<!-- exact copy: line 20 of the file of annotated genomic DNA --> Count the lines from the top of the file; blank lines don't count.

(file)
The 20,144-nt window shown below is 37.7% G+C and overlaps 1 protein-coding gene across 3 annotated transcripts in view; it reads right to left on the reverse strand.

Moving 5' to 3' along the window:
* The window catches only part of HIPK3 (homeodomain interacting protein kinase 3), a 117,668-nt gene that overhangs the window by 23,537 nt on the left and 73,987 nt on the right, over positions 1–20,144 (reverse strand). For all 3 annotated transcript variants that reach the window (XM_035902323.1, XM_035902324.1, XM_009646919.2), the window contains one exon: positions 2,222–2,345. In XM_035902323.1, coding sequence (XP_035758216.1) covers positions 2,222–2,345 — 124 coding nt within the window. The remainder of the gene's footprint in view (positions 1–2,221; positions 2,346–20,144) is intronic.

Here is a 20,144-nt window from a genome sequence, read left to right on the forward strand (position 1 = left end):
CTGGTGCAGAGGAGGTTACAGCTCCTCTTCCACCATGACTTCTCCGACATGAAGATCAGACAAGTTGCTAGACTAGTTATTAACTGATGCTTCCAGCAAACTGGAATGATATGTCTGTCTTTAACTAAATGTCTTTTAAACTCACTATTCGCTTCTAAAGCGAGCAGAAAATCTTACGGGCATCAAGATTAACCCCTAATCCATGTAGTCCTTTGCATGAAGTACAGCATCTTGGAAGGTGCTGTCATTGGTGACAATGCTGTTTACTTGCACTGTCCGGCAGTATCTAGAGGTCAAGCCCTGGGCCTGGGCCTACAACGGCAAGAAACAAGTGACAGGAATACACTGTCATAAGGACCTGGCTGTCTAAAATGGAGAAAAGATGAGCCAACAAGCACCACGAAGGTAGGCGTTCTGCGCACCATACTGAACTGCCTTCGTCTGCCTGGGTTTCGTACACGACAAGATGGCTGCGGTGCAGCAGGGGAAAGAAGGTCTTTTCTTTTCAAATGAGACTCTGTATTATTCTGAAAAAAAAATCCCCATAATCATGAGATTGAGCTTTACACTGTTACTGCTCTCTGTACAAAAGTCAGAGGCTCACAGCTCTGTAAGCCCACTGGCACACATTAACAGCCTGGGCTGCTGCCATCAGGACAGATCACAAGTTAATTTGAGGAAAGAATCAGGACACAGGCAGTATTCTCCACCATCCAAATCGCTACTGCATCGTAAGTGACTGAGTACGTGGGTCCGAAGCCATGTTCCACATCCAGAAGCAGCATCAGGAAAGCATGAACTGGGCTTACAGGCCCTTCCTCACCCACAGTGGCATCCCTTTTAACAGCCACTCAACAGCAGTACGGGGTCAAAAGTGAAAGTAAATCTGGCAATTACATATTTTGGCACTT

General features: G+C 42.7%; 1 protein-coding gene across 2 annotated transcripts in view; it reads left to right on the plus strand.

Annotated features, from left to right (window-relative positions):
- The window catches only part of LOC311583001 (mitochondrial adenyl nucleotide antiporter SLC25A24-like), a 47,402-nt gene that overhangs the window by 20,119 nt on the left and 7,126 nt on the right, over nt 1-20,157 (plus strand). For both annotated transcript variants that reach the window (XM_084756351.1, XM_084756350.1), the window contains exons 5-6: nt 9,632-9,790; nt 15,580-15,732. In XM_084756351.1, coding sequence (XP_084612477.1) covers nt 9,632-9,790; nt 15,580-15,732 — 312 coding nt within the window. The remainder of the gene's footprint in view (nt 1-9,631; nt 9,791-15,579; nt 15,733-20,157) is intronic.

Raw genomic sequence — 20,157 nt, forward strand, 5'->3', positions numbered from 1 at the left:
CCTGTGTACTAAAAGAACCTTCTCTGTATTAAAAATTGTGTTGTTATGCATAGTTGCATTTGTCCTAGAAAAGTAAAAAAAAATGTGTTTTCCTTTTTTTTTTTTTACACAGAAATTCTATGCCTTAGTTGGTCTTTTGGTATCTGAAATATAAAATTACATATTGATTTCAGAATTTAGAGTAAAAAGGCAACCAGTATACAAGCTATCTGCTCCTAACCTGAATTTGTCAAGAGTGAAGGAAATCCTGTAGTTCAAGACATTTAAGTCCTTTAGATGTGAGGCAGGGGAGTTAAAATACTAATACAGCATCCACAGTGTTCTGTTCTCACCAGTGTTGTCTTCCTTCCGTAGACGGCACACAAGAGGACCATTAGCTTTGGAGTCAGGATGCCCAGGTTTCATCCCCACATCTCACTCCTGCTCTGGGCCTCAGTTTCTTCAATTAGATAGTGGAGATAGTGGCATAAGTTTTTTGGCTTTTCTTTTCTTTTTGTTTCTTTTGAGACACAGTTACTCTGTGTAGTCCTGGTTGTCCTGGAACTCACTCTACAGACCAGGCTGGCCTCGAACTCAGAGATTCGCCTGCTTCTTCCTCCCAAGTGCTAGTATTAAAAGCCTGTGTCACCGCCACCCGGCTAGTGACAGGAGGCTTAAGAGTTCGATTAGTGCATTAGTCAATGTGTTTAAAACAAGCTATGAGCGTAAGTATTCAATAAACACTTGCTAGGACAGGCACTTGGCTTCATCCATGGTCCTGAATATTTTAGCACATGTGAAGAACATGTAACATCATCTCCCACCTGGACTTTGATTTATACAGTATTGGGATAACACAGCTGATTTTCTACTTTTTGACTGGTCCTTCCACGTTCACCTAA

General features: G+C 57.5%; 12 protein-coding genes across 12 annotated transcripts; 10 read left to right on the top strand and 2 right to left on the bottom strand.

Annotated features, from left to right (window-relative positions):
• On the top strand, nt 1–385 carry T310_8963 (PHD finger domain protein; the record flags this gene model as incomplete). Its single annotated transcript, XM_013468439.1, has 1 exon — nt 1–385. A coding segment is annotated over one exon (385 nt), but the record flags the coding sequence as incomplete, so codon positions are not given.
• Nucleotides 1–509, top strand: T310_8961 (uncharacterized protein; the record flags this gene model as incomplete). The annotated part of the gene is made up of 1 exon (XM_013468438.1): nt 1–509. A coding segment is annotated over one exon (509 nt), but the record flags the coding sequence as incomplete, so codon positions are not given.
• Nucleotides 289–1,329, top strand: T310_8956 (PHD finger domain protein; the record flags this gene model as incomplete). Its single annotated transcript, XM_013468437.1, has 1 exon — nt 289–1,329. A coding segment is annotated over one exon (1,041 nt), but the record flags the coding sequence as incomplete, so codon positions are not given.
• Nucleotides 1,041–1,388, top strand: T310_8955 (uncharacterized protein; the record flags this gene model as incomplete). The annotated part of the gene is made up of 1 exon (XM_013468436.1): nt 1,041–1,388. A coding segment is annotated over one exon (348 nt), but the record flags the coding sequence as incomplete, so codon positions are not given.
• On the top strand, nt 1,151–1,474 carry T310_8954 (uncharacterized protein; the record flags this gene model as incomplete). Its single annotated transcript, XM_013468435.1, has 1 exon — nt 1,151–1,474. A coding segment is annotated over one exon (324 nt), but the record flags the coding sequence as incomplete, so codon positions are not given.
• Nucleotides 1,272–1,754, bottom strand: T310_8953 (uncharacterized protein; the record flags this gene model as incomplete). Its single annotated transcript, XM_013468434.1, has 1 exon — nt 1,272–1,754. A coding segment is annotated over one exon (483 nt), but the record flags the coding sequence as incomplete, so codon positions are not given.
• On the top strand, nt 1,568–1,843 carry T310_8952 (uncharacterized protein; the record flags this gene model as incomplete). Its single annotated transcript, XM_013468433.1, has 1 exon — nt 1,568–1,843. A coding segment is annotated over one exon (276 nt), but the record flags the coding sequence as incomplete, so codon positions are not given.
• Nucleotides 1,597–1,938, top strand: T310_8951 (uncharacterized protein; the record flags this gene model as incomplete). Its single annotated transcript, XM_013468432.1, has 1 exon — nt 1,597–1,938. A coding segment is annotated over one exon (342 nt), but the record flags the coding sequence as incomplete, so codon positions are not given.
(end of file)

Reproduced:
• Nucleotides 1,597–1,938, top strand: T310_8951 (uncharacterized protein; the record flags this gene model as incomplete). Its single annotated transcript, XM_013468432.1, has 1 exon — nt 1,597–1,938. A coding segment is annotated over one exon (342 nt), but the record flags the coding sequence as incomplete, so codon positions are not given.